Caspa grew up in West London, and was brought up on a diet of jungle & hiphop. At the time he wasn't old enough to go to the jungle raves so had to be content with his tape packs of Brockie and Det. When garage emerged he naturally progressed into the sound and started attending garage raves.
After an injury which sadly ended his once promising basketball career, he bought his first pair of decks and started DJ'ing. And after receiving a free demo copy of Fruity Loops he started to experiment with the idea of building tracks in a computer program and got his first real taste of music production. Under the name Quiet Storm he made a tune called 'Bass Bins', which was picked up by BBC 1xtra's J Da Flex who showcased on his Underground Knowledge Show in 2003. The next day he received a call from DJ Lombardo (the first resident of FWD) who had just started his label Fragile Beats and spoke with him about a possible release of the track he had heard the night before on radio.
Due to unforseen circumstances, the label never blossomed and the track never saw the light of day, but determined not to give up he pursued his ambitions by starting his own label Storming Productions in 2004 and started a weekly radio show on the prolific Rinse FM. With a successful year of working and releasing with artists such as Search & Destroy, Dubchild, Toasty Boy, DJ Narrows and Oris Jay the label was well established as one of the dominating labels of the time.
After receiving a demo from Swedish producers L-Wiz, he decided to start a sister label to Storming called Dub Police, this label's focus was to give platform to up and coming artists and push the newly developing dubstep sound - it was also at this time he had his debut release under the alias of Caspa, after which he had a release on well known dubstep label Tempa (Rubber Chicken), which had been one of the largest tracks of the year and is still regarded by many as an anthem.
With a string of succesful releases from artists such as L-Wiz, N-Type, Rusko, The Others and of course his own productions under the Caspa alias, the label began to grow in to one the dominating labels within the newly formed dubstep genre.
After a number of highly successful releases and remixes, in October 2007, Caspa along with label artist Rusko, were appraoched by Fabric and asked to mix the 37th installment of the legendary FabricLive series, following on from estalished artists like John Peel, Fabio & Grooverider and DJ Craze. This was the first commercially available dubstep compilation and majorly helped bring the genre into the limelight, and for many listeners, it was the first time they were exposed to the music.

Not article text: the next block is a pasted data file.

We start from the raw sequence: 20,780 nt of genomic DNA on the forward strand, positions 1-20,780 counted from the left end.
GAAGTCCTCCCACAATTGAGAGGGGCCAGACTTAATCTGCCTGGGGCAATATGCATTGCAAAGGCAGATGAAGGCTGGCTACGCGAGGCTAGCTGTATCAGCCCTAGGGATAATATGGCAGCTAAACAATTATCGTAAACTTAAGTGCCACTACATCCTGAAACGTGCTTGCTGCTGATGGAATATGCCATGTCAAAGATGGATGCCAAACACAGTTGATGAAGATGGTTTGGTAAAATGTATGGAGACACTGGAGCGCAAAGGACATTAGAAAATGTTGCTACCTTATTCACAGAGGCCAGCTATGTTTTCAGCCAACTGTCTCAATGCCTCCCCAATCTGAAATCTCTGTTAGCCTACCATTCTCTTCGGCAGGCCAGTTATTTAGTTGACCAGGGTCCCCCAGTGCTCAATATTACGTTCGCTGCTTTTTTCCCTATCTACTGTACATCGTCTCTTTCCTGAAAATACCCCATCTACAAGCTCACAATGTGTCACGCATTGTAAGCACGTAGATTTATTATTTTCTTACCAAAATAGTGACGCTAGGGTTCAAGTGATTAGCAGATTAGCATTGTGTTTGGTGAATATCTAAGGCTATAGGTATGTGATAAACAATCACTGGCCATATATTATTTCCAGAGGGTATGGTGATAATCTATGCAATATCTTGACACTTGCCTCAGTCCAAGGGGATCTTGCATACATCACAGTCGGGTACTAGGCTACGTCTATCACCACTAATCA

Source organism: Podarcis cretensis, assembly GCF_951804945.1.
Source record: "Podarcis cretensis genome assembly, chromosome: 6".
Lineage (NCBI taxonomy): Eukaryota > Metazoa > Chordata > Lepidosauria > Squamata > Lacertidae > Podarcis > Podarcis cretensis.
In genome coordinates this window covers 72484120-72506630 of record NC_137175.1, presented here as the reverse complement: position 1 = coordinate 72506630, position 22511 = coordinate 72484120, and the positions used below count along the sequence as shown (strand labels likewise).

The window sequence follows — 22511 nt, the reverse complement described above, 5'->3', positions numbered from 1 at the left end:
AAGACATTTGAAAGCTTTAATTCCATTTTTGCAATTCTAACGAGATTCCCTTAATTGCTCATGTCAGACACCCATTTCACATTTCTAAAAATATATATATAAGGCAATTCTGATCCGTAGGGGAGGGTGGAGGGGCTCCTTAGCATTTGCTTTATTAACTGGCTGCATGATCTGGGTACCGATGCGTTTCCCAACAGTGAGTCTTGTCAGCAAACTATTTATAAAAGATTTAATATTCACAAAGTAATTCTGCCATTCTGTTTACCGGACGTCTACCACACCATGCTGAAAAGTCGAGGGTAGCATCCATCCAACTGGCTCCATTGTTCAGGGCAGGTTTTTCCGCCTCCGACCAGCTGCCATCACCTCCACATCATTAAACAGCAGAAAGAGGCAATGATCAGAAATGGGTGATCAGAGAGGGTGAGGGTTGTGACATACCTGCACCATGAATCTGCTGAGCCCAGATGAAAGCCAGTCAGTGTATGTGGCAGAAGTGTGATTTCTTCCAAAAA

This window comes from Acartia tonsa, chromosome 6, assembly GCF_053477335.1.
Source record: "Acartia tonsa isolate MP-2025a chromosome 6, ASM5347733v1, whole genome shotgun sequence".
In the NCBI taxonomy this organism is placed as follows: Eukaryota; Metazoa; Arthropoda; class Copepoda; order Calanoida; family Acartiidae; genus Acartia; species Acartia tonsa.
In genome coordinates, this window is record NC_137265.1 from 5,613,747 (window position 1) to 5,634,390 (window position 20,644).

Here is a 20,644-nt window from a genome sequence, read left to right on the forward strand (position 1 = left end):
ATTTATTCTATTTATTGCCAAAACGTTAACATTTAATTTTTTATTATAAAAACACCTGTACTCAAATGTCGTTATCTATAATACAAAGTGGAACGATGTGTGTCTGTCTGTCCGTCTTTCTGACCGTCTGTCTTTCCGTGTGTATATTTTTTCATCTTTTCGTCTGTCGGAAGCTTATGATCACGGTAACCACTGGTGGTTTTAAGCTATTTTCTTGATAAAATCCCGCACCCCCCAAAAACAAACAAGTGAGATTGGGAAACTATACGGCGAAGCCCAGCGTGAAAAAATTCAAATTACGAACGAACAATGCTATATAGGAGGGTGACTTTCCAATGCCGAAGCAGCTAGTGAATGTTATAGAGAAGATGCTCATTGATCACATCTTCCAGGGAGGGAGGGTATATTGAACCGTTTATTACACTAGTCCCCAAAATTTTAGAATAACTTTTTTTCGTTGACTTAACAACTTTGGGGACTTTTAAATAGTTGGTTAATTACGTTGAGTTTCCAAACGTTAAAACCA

In 2008, Caspa joined highly respected artist agency 'Coda', this lead to a string of high profile gigs & festival performances such as Glastonbury, Global Gathering, Big Chill and Glade aswell as taking Caspa as far and wide as Israel, New Zealand, America, Canada and all across Europe and the UK.
Caspa's recently started sister label to Dub Police; 'Sub Soldiers', was now thriving with two installments of the popular 'Ave It' series, amongst other huge tracks to come out of the label. It was also at this time that Caspa & Rusko were approached by Lennie De Ice to remix the foundation setting Jungle anthem 'We I.E.' which had been one of Caspa's all time favourite dance tracks. Straight after, Caspa's highly successful remix of TC's drum and bass anthem 'Where's My Money' had become one of the biggest dance tracks globally and had grown into one of the biggest crossover tracks of 2008, propelling dubstep to the masses.
Fast forward a year from the release of the FabricLive CD, Caspa and the Dub Police have found their home at Fabric, holding down a bi-monthly night alongside DJ Hype & Pascal's True Playaz residency at this prestigious nightclub. With an album on the horizon, aswell as other major projects including a mix compilation and a remix for EMI, Caspa shows no signs slowing down, and 2009 is set be the year of the ghost.